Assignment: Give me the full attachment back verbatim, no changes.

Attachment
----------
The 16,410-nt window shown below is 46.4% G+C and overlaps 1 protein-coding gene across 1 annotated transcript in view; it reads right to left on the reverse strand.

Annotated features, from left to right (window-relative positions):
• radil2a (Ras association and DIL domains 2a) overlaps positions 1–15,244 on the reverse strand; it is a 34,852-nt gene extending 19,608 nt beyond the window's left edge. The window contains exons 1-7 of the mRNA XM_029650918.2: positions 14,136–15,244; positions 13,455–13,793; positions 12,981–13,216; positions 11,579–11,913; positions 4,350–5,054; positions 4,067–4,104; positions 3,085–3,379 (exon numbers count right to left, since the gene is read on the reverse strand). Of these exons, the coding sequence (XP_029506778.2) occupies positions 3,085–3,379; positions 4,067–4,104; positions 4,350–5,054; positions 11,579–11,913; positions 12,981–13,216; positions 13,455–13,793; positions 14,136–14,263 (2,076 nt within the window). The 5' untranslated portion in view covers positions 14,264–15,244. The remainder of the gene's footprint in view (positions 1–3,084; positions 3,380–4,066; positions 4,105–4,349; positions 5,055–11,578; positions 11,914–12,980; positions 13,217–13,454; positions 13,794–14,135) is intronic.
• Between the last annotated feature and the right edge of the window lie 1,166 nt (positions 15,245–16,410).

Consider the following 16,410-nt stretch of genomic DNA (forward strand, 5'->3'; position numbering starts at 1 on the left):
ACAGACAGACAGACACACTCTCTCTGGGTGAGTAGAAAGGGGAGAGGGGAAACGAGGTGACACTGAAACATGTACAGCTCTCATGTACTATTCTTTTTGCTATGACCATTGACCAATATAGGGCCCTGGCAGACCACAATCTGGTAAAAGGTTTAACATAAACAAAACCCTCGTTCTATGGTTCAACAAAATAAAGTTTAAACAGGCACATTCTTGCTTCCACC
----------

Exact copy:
The 16,410-nt window shown below is 46.4% G+C and overlaps 1 protein-coding gene across 1 annotated transcript in view; it reads right to left on the reverse strand.

Annotated features, from left to right (window-relative positions):
• radil2a (Ras association and DIL domains 2a) overlaps positions 1–15,244 on the reverse strand; it is a 34,852-nt gene extending 19,608 nt beyond the window's left edge. The window contains exons 1-7 of the mRNA XM_029650918.2: positions 14,136–15,244; positions 13,455–13,793; positions 12,981–13,216; positions 11,579–11,913; positions 4,350–5,054; positions 4,067–4,104; positions 3,085–3,379 (exon numbers count right to left, since the gene is read on the reverse strand). Of these exons, the coding sequence (XP_029506778.2) occupies positions 3,085–3,379; positions 4,067–4,104; positions 4,350–5,054; positions 11,579–11,913; positions 12,981–13,216; positions 13,455–13,793; positions 14,136–14,263 (2,076 nt within the window). The 5' untranslated portion in view covers positions 14,264–15,244. The remainder of the gene's footprint in view (positions 1–3,084; positions 3,380–4,066; positions 4,105–4,349; positions 5,055–11,578; positions 11,914–12,980; positions 13,217–13,454; positions 13,794–14,135) is intronic.
• Between the last annotated feature and the right edge of the window lie 1,166 nt (positions 15,245–16,410).

Consider the following 16,410-nt stretch of genomic DNA (forward strand, 5'->3'; position numbering starts at 1 on the left):
ACAGACAGACAGACACACTCTCTCTGGGTGAGTAGAAAGGGGAGAGGGGAAACGAGGTGACACTGAAACATGTACAGCTCTCATGTACTATTCTTTTTGCTATGACCATTGACCAATATAGGGCCCTGGCAGACCACAATCTGGTAAAAGGTTTAACATAAACAAAACCCTCGTTCTATGGTTCAACAAAATAAAGTTTAAACAGGCACATTCTTGCTTCCACC